Hi Keisha, haha, thanks for the laugh! If only they could handle their baguettes inside, in privacy…. Glad you were with a friend. It’s fine to laugh but things like this would be scary if you were alone and it was after dark.

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Carmen May 25, 2011 at 1:48 am

Funny story Annabel! I don’t know what my karma is but I’ve seen so many unsolicited “baguettes” in my life (although none the true size of one!) I can’t even count. I went to an all girls’ high school which I think is a baguette magnet. We should start a blog just on that subject!

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Annabel Candy May 25, 2011 at 8:46 am

Hi Carmen, you too? I have a feeling all young girls are unfortunately baguette magnets. Love that expression but my daughter is six so it’s a worry… but at least we don’t live in France!

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Sue May 25, 2011 at 2:10 am

Hi Annabel,

Great story. Hmm, I don’t think I can ever look at a baguette in quite the same way now. Perhaps I’ll have to shift to the round San Francisco sourdough loaves for my morning toast and jam.

I haven’t been to Paris, but I had a very clear picture from your description about how the crazy traffic looked and sounded. I have very vivid recollections of crazy traffic in India, including a maniac coach driver that seemed determined to want to bash into the back of the autorickshaw we were in, cars driving down the wrong side of a divided highway on the road from Allahabad to Varanasi.

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Annabel Candy May 25, 2011 at 8:47 am

Hi Sue, oh yes, the Indians could definitely teach the French a thing or two about crazy driving;) I’ve had some hairy moments there too, thanks for reminding me!

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GutsyWriter May 25, 2011 at 2:24 pm

Annabel,

I lived outside Paris, “dans la banlieu ouest” and would ride my bike to school along the river Seine as a child, and believe me, I saw baguettes, ficelles and batards, throughout my years of riding my bike as well as in the long corridors of the metros.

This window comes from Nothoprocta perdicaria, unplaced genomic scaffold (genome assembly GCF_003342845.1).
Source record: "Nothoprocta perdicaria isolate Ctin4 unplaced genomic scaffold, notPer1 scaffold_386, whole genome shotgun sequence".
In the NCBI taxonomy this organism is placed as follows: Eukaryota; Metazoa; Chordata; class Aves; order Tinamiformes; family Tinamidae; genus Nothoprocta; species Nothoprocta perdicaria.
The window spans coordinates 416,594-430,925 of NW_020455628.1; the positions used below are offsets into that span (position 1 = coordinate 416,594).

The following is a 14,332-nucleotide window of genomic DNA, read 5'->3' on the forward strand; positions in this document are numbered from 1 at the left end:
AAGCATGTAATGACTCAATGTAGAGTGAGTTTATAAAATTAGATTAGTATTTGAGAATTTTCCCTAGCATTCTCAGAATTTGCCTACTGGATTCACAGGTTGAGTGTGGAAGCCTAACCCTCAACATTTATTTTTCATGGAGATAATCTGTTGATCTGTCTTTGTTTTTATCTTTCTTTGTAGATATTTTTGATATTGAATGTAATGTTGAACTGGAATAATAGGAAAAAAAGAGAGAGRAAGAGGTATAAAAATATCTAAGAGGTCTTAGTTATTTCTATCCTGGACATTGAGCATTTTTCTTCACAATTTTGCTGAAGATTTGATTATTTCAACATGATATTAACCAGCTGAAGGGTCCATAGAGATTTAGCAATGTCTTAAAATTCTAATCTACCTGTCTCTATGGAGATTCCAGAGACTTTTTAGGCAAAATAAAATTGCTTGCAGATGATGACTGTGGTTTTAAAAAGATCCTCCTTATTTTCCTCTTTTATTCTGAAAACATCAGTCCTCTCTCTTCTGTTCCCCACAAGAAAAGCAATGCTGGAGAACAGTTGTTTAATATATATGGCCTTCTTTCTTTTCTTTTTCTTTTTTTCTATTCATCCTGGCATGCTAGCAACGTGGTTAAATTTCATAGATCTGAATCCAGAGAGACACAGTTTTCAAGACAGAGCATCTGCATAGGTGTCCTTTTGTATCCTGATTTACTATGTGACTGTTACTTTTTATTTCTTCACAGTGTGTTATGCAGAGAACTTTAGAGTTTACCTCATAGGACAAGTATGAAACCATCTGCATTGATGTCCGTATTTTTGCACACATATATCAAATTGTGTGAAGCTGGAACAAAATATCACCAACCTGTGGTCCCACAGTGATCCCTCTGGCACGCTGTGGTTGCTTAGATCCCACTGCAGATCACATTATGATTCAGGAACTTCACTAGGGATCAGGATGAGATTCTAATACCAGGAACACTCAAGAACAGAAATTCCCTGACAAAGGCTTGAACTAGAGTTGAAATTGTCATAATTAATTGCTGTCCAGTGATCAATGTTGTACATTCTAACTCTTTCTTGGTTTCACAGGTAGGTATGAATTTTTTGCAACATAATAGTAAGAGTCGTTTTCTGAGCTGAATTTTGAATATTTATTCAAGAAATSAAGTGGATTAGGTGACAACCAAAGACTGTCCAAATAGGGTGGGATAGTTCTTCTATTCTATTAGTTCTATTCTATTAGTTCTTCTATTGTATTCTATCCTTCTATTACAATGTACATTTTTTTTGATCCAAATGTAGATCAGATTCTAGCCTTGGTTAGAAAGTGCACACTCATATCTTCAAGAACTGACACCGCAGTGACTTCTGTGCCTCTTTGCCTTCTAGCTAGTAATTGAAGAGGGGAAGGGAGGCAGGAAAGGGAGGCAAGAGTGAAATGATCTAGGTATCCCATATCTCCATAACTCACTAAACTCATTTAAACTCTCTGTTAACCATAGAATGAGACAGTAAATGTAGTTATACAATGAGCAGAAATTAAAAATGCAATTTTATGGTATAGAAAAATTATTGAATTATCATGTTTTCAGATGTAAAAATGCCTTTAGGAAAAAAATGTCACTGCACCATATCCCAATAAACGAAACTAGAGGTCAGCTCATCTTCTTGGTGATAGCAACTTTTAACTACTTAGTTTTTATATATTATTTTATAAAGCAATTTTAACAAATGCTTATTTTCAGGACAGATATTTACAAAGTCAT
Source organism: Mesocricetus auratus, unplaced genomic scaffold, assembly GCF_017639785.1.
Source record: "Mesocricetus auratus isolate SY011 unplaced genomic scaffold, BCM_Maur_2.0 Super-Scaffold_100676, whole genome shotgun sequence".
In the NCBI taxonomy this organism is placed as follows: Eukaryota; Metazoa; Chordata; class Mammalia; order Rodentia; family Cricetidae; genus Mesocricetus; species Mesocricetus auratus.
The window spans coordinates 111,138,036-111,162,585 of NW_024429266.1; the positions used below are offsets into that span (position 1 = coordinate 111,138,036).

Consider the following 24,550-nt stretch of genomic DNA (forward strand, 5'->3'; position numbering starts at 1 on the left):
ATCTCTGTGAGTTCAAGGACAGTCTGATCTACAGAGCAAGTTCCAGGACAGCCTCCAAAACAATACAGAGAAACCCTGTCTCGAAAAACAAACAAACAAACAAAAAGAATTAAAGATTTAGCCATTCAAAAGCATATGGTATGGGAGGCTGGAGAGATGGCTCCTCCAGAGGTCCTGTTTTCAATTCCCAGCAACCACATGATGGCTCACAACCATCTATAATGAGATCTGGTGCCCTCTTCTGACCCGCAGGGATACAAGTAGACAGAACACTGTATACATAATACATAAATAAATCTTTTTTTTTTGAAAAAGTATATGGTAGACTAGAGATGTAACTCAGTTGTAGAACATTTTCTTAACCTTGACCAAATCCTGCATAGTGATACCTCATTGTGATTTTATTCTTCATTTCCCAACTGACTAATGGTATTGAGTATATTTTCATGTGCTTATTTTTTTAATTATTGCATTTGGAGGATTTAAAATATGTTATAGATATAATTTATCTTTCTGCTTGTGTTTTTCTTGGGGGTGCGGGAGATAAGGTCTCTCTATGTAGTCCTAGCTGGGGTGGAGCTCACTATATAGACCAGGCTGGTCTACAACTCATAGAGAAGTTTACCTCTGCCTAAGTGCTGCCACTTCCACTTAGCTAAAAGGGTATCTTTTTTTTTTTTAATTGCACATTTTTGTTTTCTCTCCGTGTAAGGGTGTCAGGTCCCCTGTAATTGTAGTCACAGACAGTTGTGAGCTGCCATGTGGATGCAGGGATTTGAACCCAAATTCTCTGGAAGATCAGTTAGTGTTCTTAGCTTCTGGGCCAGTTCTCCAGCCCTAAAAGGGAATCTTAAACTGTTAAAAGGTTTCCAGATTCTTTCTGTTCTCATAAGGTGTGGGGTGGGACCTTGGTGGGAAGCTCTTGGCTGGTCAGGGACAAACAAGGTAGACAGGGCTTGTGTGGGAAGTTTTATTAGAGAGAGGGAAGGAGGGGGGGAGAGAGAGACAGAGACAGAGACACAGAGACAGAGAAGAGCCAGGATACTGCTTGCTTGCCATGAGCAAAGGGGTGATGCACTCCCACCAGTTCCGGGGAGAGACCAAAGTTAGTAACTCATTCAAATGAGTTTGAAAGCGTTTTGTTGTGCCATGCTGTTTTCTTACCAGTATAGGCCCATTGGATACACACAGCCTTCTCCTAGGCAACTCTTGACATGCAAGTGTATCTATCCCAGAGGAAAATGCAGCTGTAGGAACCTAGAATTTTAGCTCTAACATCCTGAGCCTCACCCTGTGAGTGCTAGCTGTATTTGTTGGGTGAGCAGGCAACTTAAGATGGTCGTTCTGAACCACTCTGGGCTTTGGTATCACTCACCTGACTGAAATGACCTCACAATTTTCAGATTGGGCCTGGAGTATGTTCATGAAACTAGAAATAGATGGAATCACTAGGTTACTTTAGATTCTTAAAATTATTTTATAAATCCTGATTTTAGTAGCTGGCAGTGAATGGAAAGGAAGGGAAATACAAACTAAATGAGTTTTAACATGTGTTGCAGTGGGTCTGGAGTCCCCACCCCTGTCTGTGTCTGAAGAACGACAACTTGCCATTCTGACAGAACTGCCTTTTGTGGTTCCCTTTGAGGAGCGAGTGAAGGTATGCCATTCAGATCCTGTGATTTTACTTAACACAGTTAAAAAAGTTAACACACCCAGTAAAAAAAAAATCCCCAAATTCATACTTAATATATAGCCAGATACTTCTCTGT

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Annabel Candy May 25, 2011 at 3:21 pm

Hi GutsyWriter, lol, if i remember rightly ficelles are the long skinny ones and batards the short fat ones?! How do french children survive this onslaught?

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Annabel Candy May 25, 2011 at 3:21 pm

And why do these men do it anyway? Big mystery to me.

GutsyWriter May 25, 2011 at 11:31 pm

Yes, you’re right about your description. I think when I grew up there, and perhaps it’s the same today, you just grow used to this. Something that would not be tolerated in the U.S. There were also populations of “gypsies” living by the Seine and a few times, they would chase me on my bike and ask for money. Perhaps that’s why I’m Gutsy. lol. :)

Annabel Candy May 26, 2011 at 4:04 pm

Ah yes, that old saying what doesn’t kill us makes us stronger is true:)

Sally Foley-Lewis May 25, 2011 at 3:15 pm

Ooh, la la!
So many bad bread jokes running through my mind now!

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Annabel Candy May 25, 2011 at 3:22 pm

Oh Sally, I want to hear them:)

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Red Nomad OZ May 25, 2011 at 8:42 pm

Haha, that’s HILARIOUS!!! Wonder if any of the other Parisians noticed??!!

But it’s curious how an experience that would be a bit unsettling or scary if you were alone becomes a great reminiscence to laugh over (and dine out on!) when shared with a friend!!

Such a pleasant surprise that you’ve ‘come out’ as a follower – and friend – on my blog!! I’m honoured!!

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Annabel Candy May 25, 2011 at 9:36 pm

Hi Red, they didn’t seem too… probably too busy careering all over the roads:) So true, I was with a friend, it was daytime and we were unassailable. I was way overdue clicking that follow blog button, I’ve been following your adventures for a while and couldn’t believe I hadn’t made it official!

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Red Nomad OZ May 27, 2011 at 11:38 am

Thanx again! Hope you like the new layout!!

Leon Noone May 26, 2011 at 9:15 am

G’Day Annabel,
I’ve long believed that inspiration is where you find it; eight lane highways included. “Just gotta keep you eyes open and your mind ready” I used to say.